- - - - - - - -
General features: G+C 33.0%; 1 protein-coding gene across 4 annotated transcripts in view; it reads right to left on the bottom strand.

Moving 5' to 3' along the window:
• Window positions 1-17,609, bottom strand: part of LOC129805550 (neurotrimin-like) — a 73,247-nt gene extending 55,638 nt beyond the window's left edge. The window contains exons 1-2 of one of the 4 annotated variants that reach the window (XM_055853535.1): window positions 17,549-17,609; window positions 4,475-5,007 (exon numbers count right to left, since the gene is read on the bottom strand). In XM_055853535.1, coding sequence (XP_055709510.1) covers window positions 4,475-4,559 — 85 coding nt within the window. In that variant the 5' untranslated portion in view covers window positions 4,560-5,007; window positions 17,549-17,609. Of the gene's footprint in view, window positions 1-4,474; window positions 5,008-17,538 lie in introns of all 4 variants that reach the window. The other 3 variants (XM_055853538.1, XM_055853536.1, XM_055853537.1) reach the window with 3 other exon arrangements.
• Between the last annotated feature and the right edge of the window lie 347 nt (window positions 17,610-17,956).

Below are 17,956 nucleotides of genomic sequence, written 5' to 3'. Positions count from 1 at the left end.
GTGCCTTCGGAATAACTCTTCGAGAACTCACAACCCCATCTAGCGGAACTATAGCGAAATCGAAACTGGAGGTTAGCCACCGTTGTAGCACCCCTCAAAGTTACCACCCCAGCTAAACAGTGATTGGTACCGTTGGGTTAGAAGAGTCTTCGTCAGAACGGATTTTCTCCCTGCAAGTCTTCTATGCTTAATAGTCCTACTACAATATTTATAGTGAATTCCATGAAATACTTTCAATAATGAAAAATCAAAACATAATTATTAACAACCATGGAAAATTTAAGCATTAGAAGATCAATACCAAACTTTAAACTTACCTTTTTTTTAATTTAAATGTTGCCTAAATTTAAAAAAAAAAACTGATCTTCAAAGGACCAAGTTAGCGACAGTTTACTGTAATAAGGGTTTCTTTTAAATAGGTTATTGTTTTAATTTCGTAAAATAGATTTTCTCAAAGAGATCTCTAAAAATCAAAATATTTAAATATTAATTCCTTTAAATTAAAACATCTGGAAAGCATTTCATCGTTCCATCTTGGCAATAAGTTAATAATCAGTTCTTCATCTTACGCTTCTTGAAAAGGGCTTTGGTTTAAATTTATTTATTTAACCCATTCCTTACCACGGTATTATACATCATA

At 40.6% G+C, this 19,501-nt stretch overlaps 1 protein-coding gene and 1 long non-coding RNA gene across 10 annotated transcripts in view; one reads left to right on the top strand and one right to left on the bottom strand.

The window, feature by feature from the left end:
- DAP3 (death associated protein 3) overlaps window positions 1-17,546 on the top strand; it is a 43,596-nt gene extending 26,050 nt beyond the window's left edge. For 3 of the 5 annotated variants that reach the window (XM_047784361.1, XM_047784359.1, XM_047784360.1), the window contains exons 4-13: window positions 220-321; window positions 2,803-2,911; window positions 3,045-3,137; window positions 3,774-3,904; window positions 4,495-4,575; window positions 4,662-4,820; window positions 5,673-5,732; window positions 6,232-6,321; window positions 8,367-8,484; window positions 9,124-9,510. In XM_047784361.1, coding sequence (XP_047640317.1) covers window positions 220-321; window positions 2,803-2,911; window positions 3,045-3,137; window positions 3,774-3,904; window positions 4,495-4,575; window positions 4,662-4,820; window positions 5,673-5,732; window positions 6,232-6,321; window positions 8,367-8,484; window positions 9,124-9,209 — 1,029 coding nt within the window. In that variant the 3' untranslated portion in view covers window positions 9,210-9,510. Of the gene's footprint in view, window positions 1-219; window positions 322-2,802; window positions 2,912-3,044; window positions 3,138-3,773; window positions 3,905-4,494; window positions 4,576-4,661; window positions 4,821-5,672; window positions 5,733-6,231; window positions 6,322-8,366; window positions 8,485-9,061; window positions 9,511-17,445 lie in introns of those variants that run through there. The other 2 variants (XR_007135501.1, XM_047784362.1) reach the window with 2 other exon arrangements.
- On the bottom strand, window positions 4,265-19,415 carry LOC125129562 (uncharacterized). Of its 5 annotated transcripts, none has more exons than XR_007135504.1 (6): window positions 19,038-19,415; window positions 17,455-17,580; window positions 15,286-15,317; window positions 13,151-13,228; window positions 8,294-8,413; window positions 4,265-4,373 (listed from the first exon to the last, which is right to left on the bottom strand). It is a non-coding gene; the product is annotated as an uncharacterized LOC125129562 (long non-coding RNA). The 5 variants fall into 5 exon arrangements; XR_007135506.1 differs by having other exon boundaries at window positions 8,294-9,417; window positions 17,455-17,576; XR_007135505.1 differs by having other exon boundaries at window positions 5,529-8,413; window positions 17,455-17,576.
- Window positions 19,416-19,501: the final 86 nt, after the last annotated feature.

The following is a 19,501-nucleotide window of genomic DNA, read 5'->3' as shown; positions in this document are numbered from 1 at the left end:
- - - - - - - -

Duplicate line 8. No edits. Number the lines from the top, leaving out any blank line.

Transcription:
The window, feature by feature from the left end: